In a report for The Jamestown Foundation, Andrew McGregor writes:
In the absence of police and government security forces, al-Qaeda-sympathetic movements, including al-Shabaab al-Islam (The Youth of Islam), have formed in the Sinai Peninsula. The demands of these Salafi-Jihadist groups reflect both local and regional concerns. Among their demands are calls for a full implementation of Shari’a, the revocation of Egypt’s treaties with Israel, the establishment of an Islamic Emirate in the Sinai and Egyptian military intervention against Israel on behalf of the Palestinians in Gaza. Despite a statement proclaiming the establishment of al-Qaeda in the Sinai Peninsula, core al-Qaeda has not yet acknowledged this new chapter of the movement. Sinai-based militants have repeatedly targeted a natural gas pipeline to Israel in a show of distaste for Arab-Israeli relations and to strike a symbol of the corruption of Mubarak’s regime. These attacks and the recent storming of a police station by armed militants in the regional capital of al-Arish have alarmed Cairo, which has lost control of the region since security forces fled Bedouin attacks in the January revolution. In response to these developments, Egyptian security forces have returned to the Sinai, though there are conflicting accounts of whether their mission will be solely defensive or directed at eliminating the militant threat. The size and armament of the deployment is limited by restrictions imposed by the Camp David Accords signed with Israel. The long standing alienation of the Sinai Bedouin from the rest of Egypt and the growth of a radical Salafist movement influenced by like-minded groups in Gaza have combined to pose a serious challenge to a regime that is handcuffed in its response.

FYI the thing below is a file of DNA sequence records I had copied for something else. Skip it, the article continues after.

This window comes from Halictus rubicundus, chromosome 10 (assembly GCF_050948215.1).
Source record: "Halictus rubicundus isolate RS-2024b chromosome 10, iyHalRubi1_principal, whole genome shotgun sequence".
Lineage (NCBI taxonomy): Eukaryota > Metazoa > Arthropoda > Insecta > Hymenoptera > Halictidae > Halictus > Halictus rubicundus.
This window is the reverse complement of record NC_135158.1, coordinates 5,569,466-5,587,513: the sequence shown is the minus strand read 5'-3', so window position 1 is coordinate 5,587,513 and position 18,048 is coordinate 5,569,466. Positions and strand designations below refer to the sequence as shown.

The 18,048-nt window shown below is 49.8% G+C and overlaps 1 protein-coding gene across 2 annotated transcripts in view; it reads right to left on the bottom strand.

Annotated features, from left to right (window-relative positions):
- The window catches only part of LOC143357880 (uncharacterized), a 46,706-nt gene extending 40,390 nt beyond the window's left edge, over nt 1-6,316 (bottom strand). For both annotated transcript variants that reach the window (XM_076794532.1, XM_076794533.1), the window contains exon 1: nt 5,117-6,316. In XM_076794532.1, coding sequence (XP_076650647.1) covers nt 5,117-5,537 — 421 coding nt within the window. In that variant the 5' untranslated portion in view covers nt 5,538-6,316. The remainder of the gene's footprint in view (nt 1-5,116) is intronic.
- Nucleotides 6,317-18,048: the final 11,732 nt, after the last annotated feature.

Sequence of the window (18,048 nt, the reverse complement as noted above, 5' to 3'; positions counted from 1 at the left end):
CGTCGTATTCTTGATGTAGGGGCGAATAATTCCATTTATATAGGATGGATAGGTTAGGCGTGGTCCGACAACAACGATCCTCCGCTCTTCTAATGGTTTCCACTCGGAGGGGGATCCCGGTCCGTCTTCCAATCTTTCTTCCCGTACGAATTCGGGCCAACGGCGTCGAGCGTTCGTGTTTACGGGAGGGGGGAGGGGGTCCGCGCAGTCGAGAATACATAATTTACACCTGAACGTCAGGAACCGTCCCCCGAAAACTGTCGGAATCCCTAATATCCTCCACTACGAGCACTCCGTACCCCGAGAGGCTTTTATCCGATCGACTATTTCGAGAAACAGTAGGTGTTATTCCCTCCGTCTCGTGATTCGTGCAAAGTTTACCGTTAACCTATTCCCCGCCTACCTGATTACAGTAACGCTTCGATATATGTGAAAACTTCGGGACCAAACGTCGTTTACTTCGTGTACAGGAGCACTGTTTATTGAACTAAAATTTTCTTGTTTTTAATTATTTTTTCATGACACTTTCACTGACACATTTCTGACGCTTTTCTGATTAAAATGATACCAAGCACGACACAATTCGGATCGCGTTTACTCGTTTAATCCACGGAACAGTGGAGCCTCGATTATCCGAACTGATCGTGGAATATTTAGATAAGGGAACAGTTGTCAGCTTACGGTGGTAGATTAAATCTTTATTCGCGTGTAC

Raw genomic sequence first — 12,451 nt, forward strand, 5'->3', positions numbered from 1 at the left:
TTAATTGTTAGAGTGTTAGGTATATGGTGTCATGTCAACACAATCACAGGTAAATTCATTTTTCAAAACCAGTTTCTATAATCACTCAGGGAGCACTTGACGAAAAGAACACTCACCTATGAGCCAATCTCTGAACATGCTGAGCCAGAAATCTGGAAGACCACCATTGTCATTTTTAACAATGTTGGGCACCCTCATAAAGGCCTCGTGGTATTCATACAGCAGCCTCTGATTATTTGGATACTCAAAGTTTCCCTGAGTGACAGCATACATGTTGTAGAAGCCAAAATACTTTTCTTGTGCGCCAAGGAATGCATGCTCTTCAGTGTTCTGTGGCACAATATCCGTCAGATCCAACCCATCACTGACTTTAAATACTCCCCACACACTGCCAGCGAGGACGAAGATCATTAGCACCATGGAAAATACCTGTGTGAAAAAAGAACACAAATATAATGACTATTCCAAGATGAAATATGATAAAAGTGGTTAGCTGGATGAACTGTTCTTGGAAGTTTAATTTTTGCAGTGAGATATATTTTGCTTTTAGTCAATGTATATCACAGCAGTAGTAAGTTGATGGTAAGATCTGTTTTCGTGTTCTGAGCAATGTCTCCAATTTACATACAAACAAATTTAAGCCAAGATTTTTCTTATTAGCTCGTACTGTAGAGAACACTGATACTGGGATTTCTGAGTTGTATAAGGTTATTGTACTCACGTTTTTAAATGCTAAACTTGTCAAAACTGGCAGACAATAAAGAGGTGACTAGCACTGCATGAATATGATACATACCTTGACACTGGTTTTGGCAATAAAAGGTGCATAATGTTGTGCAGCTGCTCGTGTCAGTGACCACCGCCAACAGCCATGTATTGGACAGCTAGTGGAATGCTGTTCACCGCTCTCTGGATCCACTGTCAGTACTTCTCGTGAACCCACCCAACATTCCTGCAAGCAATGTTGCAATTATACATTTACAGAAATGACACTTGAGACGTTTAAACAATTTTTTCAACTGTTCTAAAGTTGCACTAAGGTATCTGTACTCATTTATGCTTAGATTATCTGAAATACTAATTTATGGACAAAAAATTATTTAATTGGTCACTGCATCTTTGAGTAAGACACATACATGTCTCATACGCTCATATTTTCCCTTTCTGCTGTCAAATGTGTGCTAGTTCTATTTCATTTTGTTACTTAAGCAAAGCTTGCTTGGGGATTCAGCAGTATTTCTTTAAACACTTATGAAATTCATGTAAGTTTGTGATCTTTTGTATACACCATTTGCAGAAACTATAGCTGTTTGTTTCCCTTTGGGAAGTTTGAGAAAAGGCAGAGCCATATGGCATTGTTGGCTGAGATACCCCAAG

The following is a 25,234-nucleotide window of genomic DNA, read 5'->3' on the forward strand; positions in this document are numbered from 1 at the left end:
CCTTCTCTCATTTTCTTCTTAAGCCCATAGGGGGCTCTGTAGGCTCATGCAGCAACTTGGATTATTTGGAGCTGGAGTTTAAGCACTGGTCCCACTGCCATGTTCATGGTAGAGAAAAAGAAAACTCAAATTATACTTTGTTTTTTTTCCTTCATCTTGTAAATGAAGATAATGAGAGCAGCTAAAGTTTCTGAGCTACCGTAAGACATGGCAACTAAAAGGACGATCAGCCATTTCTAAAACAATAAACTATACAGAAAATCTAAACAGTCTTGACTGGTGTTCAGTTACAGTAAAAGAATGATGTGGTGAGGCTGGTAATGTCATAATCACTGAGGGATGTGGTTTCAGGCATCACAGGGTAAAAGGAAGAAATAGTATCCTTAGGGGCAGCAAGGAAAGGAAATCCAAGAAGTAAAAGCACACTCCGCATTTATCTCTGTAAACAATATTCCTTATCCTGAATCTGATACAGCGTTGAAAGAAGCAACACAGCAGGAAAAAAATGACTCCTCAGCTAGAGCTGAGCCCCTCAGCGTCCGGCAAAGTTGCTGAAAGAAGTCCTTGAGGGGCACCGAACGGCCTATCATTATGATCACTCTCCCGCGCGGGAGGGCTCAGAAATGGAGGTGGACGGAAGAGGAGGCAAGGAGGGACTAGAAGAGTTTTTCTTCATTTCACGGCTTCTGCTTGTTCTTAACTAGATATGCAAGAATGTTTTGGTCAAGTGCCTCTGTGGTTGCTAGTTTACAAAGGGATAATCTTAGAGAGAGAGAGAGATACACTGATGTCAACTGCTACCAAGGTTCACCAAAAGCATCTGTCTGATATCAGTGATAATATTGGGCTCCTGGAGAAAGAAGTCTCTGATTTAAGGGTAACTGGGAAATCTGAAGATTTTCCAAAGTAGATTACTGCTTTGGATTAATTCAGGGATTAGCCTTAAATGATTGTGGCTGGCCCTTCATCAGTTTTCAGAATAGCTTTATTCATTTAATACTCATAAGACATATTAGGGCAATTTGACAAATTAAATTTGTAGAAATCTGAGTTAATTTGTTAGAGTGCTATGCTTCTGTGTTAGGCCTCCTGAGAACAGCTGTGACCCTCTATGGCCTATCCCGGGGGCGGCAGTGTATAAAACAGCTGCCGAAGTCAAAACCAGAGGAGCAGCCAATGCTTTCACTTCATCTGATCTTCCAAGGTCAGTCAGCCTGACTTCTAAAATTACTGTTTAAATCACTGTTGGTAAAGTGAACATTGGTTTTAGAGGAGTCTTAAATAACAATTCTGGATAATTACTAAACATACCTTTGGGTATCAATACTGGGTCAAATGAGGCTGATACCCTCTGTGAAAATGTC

The one area of Egypt that appeared ready to explode into violence during last January’s revolution was the Sinai. Unlike the unarmed, peaceful demonstrators that filled the streets of Cairo and Alexandria, the Bedouin tribesmen of the Sinai were well armed and already engaged in a low-level conflict with Egyptian authorities over a number of issues, including Bedouin smuggling activities, a traditional occupation that has lately become politicized through Bedouin interaction with radical Islamists in Gaza, the end-user of the weapons the desert dwellers are shipping to Sinai’s eastern border. Possibly the only reason a large-scale conflict did not break out in Sinai at the time was the flight or desertion of nearly all the police and security forces based in Sinai after a number of attacks on police stations. Now, however, after a growing number of acts of militancy and the release of an alarming video allegedly depicting the formation of an al-Qaeda-sympathetic movement in Sinai known as al-Shabaab al-Islam (The Youth of Islam), Egypt’s security forces are back, this time accompanied by a significant military presence.  The release of the video and a subsequent statement followed an attack on an al-Arish police station in northeast Sinai and the fifth attack this year on a pipeline supplying natural gas to Israel
An August 2 pamphlet distributed in al-Arish entitled “A Statement from al-Qaeda in the Sinai Peninsula” displayed a mix of local and regional concerns, demanding an Islamic Emirate in the Sinai, an end to the exploitation of Sinai’s wealth by non-residents, the full implementation of Shari’a, an end to discrimination against the Bedouin, the revocation of Egypt’s treaties with Israel and Egyptian military intervention on behalf of the Palestinians in Gaza.